Summary: Second sermon in the second part of an initial 2009 series, ‘2 Things 2 B in 09’

When I started writing this sermon, I noticed in my notes that I had written down a question for each of this month’s sermons with the intention of asking it at some point in the sermon. Well, I failed to do so last week and so it is with that question we begin this week’s message.

(Slide 1) What is the church for? Not ‘who’ is it for? (An important question to be sure.) But ‘what’ is the church for?

It is for God’s purposes and God’s plans. It is part of God’s purposes and God’s plans.

I used the term ‘ekkelsia’ last week. It is a Greek term that has a community emphasis to it and when we trace this concept back to the Old Testament it is tied into the communal nature of ancient Israel.

So what is the church for? It is for God and it is for us and… it is for those who have yet to come (or come back.)

We say that this is ‘our’ church or that we ‘go to’ the First Church of God. But ultimately, the church is for God’s plans and purposes and ultimately that is centered in God’s redemption of you and me and… others.

I gave you an interesting image at the conclusion of last week’s message that I want to illustrate as follows today.

(Slide 2)

These are communities that I know we either work in, have family in (or come from), and we often visit to shop, go to the doctors, etc. We have connections in these communities through work, family, play, and life in general.

This leads me to the second question, the one that I wrote for today’s sermon. (Slide 3)

Where do we go and who is a disciple?

Our main text for today is Luke 24:47 (Slide 4) ‘With my authority, take this message of repentance to all the nations, beginning in Jerusalem: ‘there is forgiveness of sins for all who turn to me.’

This is Luke’s account of the giving of what we now call the ‘Great Commission’ that is normally read from Matthew 28. There the word ‘disciple’ is used whereas in Luke’s writing it is’nt used.

But, I felt led to this passage because it gives us a different (but biblical) perspective on what Jesus told the disciples to go and do. This is what Jesus says about ‘going… and making disciples.’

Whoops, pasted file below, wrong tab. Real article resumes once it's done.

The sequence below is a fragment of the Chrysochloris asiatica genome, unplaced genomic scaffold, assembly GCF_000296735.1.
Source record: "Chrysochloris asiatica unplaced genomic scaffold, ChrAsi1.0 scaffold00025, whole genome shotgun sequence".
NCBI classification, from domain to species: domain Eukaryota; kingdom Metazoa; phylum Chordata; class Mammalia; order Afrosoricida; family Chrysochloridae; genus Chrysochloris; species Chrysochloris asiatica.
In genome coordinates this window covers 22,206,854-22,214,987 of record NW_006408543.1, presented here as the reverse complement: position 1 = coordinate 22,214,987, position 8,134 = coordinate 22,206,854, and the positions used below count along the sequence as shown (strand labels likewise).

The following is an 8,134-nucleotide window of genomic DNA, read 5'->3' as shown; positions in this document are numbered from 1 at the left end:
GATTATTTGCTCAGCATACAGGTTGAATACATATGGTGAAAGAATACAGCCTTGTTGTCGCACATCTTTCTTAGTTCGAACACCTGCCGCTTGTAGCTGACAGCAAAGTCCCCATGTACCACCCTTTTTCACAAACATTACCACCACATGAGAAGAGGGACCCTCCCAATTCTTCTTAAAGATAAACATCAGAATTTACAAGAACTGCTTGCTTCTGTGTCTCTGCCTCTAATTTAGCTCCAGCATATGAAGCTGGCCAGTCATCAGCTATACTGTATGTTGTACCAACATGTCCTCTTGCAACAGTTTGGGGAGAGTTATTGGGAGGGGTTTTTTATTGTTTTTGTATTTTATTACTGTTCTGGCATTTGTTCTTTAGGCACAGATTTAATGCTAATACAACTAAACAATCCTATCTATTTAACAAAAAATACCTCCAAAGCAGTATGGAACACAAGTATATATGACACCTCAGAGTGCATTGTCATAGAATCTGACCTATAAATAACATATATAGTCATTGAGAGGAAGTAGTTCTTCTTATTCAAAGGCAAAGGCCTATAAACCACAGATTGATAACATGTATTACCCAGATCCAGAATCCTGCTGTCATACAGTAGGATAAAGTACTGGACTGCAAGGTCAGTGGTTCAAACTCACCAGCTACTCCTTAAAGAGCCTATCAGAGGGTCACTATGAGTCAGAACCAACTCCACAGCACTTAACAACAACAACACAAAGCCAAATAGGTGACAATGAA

(Slide 5) ‘With my authority…’

The first thing Jesus says to them, is ‘with my authority.’ Whose authority? Jesus’ authority! Not their authority or the Romans’ authority or the Pharisees’ authority but only with Jesus’, and hence, God’s authority.

This is the opening statement and because it is the opening statement, it carries great weight. In the courtroom, opening statements are made to inform the judge and jury why or why not the accused is guilty or not guilty of whatever.

The beginning of a sermon is the opening statement. Now I know that when I open my mouth to start the sermon each week some of you have said about me over the years, ‘we don’t know what is going to happen next.’

Sometimes I am probably successful at creating a valid opening statement and sometimes,… well, there is always next week!

Jesus makes three important points with this statement. (Slide 5a)

WITH my authority

with MY authority


First, He says, ‘by means of; in the midst of; in the company of my authority that God the Father has given me’ go do this. Jesus was sending out the disciples (as He sends us out as well) in the midst of and by means of His authority to ‘take this message of repentance to all the nations.’ To be missional is to answer the question ‘Where do we go and who is a disciple?’ We go in the company of Jesus’ authority to be His disciples.

Now, what is a disciple? (I’m glad you asked!)

Here is one definition by Xavier Leon-Dufour (Slide 6)

“[The word disciple] is never a case of the “pupil” who receives instruction from a master, but always of someone who shares a close and definitive relationship with one person.” Xavier Leon-Dufour

I like what my fellow pastor Scott Gamiel recently said, ‘Jesus didn’t recruit disciples with the Great Commission- He called them "to be with him. The [Great Commission] came after 3 years of relationship.’

He quotes Mark 3:14, which confirms Leon-Dufour’s definition of disciple. ‘Then he selected twelve of them to be his regular companions, calling them apostles.’ A companion, as I understand it, is not a pupil. There is a relationship implied in the term that goes beyond a pupil/teacher relationship.

Jesus calls us to follow Him as well but He also directs us to ‘take the message of repentance to all the nations.’ But we cannot do so until we first make the conscious decision to follow Him. Now having this understanding of disciple as not a pupil, but a companion, of Christ, can we not feel the impact of this word, ‘with?’

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